“Wild salmon and steelhead are part of who we are in the Pacific Northwest, and protecting this habitat is critical to their recovery. This is a clear-cut case of illegal ‘take’ of three species threatened with extinction,” said Andrea Rodgers, attorney with the Western Environmental Law Center.
Federal agencies acknowledge that the Electron project kills and harms Endangered Chinook salmon and steelhead. But Electron Dam’s new owner is using it to generate revenue while ignoring its responsibility to comply with the Endangered Species Act and protect these species. Plaintiffs American Rivers and American Whitewater, represented by the Western Environmental Law Center, point to Section 9 of the ESA, which prohibits any person from “killing, trapping or harming an endangered species” and has been extended by federal agencies to include threatened Chinook salmon and steelhead.
“Across the Puget Sound region, taxpayers are funding efforts to restore salmon runs. Citizens and businesses are doing their part. It’s simply not fair that the owners of Electron Dam are killing so many fish and haven’t made an effort to try and protect them,” said Michael Garrity, director of the Rivers of Puget Sound and the Columbia Basin program for American Rivers. “It’s common sense that an energy facility needs a permit and a plan to address its impact on the environment. We’re asking for a hard look into how the operations of this 113-year-old dam can be made compatible with Puget Sound salmon and steelhead recovery.”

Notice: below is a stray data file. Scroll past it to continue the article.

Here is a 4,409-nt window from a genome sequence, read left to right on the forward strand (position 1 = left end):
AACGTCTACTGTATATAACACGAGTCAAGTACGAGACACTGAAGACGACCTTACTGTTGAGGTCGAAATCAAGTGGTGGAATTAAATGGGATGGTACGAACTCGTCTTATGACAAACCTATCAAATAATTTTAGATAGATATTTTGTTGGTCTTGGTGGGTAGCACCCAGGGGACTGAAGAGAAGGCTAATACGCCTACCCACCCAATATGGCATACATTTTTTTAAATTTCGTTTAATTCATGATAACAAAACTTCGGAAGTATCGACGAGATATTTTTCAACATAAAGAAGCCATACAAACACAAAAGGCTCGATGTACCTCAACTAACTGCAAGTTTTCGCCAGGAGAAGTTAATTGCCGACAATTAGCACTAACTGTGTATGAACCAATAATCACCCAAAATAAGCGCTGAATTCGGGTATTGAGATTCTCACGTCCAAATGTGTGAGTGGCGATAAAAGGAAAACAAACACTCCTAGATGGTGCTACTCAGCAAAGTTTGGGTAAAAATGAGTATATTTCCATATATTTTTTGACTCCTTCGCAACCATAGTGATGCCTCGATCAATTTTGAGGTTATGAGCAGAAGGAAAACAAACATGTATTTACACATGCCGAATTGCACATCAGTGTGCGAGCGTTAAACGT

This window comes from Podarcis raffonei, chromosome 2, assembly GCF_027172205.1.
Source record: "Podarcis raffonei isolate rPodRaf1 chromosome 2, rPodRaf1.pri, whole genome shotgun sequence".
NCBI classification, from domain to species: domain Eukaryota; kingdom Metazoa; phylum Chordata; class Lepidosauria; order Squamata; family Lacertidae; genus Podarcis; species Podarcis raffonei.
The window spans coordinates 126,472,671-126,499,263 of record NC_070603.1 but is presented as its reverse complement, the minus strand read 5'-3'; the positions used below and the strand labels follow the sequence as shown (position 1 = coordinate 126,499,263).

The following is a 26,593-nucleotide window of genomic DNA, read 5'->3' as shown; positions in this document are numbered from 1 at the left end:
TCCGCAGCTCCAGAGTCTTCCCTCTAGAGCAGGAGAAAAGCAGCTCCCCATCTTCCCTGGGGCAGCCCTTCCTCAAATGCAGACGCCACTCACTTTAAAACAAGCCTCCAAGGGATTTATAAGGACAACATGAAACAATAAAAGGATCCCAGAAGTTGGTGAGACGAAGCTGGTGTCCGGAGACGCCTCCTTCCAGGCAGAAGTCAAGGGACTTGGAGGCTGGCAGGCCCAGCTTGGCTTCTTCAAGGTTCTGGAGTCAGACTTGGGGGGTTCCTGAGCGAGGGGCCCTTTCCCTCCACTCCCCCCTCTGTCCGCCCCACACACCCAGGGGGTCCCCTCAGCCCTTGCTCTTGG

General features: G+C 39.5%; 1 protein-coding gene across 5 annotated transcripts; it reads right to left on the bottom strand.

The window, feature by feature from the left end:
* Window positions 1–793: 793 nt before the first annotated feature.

“Hydropower provides many benefits for our region, but those benefits are not without impacts to aquatic ecosystems including fish and wildlife, recreation and overall river health,” said Thomas O’Keefe, Pacific Northwest stewardship director for American Whitewater. “Those who own and manage hydropower facilities in the region have a responsibility to operate their projects in compliance with environmental laws and regulations. Given the significant public investment in river restoration in this region, we can’t allow that investment to be compromised by projects that are not able to meet current regulations.”
Historically, the Puyallup River watershed supported approximately 42,000 Chinook salmon. A 2007 National Marine Fisheries Service recovery plan for salmon estimates a current population of only 1,300 Chinook salmon in the watershed. The Puyallup also historically supported a healthy run of steelhead and bull trout. In 2007, NMFS listed steelhead trout in Puget Sound, including in the Puyallup River, as threatened with extinction under the ESA.
In 1999, the U.S. Fish and Wildlife Service listed the populations of bull trout in the Coastal/Puget Sound region in Washington, including in the Puyallup River, as threatened with extinction under the ESA. These bull trout populations include an anadromous form (spawning in rivers and streams but rearing young in the ocean) – the only one of its kind in the entire U.S.
The Puyallup River, which flows from Mt. Rainier to Commencement Bay in Puget Sound, is one of eight “core areas” for bull trout in the Puget Sound region, and a local population exists in the upper Puyallup River, where higher elevations produce the cool water temperatures they require. In 2004, USFWS issued a draft recovery plan for Coastal/Puget Sound bull trout, which lists an abundance target for bull trout in the Puyallup River at 1,000 adults. By contrast, as of 2004 the population totals fewer than 100 adults.
A copy of the complaint is available here.
Read more about our work to protect these fish species here.